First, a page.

Michael Billington talks to half a dozen actors recently making headlines
A profession of open-hearted dreamers and neurotics. That was how one Sunday television critic recently described the acting business. It sounds fine in print but just how true an assessment is it?
My own impression, after talking to six actors currently playing lead roles in major London productions, is that it is a travesty of the truth. Once upon a time actors may have been feckless, impractical creatures ready, at the drop of a curtain to rush off and join the raggle-taggle gypsies-o. Now theyre more likely to be worrying about mortgages, their childrens education or constructive ways of filling their leisure. Significantly, of the six actors I talked to, a couple were interested in the possibilities of further education: one was toying with the idea of taking an external degree somewhere in English and History and another felt the urge to acquire some practical or physical skills to jolt me out of myself.
The six actors in question were Michael Coles, playing in the D H Lawrence trilogy at the Royal Court; Edward Petherbridge, rising young National Theatre player; Michael Jayston who has recently appeared as Oswald in Ghosts and Bertram in Alls Well with the Royal Shakespeare Company; Timothy West, currently in The Italian Girl at Wyndhams; Barry Dennen, who has scored a great hit as the MC in Cabaret; and John Standing, a brilliant Algy in The Importance of Being Earnest. My purpose in meeting them was to find out their views on the theatre they work in and discover if there were ways in which they wanted it changed. In general, they were neither complacent nor mutinous: all had pertinent comments to make about the theatre set-up as it is today.
First, though, I asked them about their careers so far. [ ] Michael Jayston has also had a more or less exclusively theatrical career: Guildhall School of Drama, repertory at Salisbury and Bristol and now the RSC (is also married to an actress in the company, Lynn Farleigh). Like Edward Petherbridge, is an excellent example of the way talent rises gradually to the top in the two major ensembles.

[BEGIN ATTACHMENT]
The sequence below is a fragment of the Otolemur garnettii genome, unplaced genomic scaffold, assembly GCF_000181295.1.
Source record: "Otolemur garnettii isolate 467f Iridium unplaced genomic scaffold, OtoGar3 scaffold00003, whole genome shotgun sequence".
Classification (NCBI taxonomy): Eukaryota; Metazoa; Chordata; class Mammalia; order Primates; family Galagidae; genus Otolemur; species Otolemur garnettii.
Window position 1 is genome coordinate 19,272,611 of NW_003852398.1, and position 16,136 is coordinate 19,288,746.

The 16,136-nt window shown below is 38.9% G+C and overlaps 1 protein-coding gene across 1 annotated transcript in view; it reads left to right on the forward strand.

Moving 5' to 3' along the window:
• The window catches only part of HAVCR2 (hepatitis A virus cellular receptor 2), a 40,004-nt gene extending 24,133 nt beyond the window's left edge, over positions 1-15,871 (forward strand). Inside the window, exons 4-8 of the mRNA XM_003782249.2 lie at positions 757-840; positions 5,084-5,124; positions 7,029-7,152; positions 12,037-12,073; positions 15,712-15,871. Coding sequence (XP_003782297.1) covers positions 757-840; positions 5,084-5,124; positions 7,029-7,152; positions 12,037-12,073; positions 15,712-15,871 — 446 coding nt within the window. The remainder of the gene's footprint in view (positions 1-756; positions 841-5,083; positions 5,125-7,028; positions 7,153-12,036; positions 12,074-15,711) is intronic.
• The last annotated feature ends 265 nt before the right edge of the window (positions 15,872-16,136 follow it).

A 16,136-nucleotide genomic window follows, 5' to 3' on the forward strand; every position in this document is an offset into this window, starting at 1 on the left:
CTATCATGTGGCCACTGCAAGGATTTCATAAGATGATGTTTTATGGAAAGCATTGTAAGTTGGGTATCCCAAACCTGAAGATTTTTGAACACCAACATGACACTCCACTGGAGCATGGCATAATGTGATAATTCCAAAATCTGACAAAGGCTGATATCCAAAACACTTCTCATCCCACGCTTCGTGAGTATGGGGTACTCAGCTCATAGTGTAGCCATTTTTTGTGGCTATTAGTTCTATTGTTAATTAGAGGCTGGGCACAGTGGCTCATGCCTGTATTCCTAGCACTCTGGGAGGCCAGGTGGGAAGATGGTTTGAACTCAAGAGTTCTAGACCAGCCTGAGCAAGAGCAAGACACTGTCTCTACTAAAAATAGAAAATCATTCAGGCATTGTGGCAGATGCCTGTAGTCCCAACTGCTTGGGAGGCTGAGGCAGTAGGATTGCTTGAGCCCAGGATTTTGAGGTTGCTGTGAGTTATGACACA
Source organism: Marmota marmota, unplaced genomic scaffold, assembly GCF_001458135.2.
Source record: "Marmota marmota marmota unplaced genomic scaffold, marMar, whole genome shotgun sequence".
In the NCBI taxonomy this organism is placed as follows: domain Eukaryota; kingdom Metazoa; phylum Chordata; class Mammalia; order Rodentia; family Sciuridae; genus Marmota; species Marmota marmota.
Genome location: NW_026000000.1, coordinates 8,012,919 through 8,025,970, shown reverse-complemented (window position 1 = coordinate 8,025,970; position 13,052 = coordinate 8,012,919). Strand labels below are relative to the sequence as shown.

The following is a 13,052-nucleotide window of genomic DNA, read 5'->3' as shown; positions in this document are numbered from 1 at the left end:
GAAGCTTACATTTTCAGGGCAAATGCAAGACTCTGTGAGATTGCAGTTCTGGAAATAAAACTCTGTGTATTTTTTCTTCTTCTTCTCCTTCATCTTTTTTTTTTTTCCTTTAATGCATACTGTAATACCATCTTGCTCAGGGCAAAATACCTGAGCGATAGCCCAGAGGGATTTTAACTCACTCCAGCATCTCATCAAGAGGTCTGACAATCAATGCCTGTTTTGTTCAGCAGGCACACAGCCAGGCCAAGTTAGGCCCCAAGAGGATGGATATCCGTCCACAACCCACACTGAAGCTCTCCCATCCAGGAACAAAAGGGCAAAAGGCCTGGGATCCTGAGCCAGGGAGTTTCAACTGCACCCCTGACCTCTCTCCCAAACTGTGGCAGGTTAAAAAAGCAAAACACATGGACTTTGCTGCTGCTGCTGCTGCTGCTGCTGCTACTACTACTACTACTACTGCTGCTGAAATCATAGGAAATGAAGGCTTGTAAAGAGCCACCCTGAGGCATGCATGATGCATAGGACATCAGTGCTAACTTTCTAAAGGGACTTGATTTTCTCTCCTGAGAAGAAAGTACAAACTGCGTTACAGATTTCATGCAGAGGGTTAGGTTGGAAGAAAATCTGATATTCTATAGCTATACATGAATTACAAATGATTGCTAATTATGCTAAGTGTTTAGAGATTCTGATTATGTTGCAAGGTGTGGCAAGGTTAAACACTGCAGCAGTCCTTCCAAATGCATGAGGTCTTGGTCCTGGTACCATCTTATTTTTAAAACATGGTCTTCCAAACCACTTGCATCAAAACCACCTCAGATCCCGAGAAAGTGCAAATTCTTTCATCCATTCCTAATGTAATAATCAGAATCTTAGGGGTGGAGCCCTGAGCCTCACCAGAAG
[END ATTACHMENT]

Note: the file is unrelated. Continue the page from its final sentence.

[ ] Only Michael Jayston was critical of drama school- mainly because of the lack of discipline that exists. (You can spend most of your time at drama school in the pub if you want to.) He personally favours a system of benevolent dictatorship in the theatre and thinks this is no less vital in drama school days than it is later on.
Inevitably when one talks to English actors these days, one soon gets round to the question of the relative merits of subsidized and commercial theatre. Which system do they prefer? Which offers more scope? [ ] And Michael Jayston at the Aldwych, says he would be quite happy to spend the bulk of his working life in a company like the Royal Shakespeare- with the occasional excursion into cinema or television.
[ ] What about the present-day theatre makes you angry? This is one question always guaranteed to get actors going. [ ] From Michael Jayston came a different source of anger. The fact that the theatre is still largely for people who can afford 1pound or 25/- for a seat. The people who are most appreciative of theatre often just cant afford the best seats. In fact these days if someone says one is playing to the galley, then I take it as a great compliment. I feel very strongly about the need to try and widen the range of theatergoing audience, in the way Vittorio Gassman has in Italy for instance. And if I won the pools one thing Id very much like to do would be to take a theatre over for an evening and give a free show to old age pensioners.
[ ] There was one point, however, on which nearly everyone agreed. The fact that fame as an actor doesnt justify anyone in going on television and laying down the law about sex, morals, drugs, warfare or whatever. [ ] Said Michael Jayston: Why the hell should actors be expected to be oracles?
[ ] Michael Jayston and Timothy West both had interesting points to make about audiences. Mr. Jaystons line was that however bad audiences were (and he mentioned the two Americans who walked out of Henry IV at Stratford after five minutes because theyd seen what they came to see: Shakespeare being performed on the Stratford stage.) it was wrong for an actor despise them: it was really the actors fault if they didnt respond.
[...] Still, whatever audiences may do, its nice to find so many articulate young actors around who are prepared to wash their clean linen in public.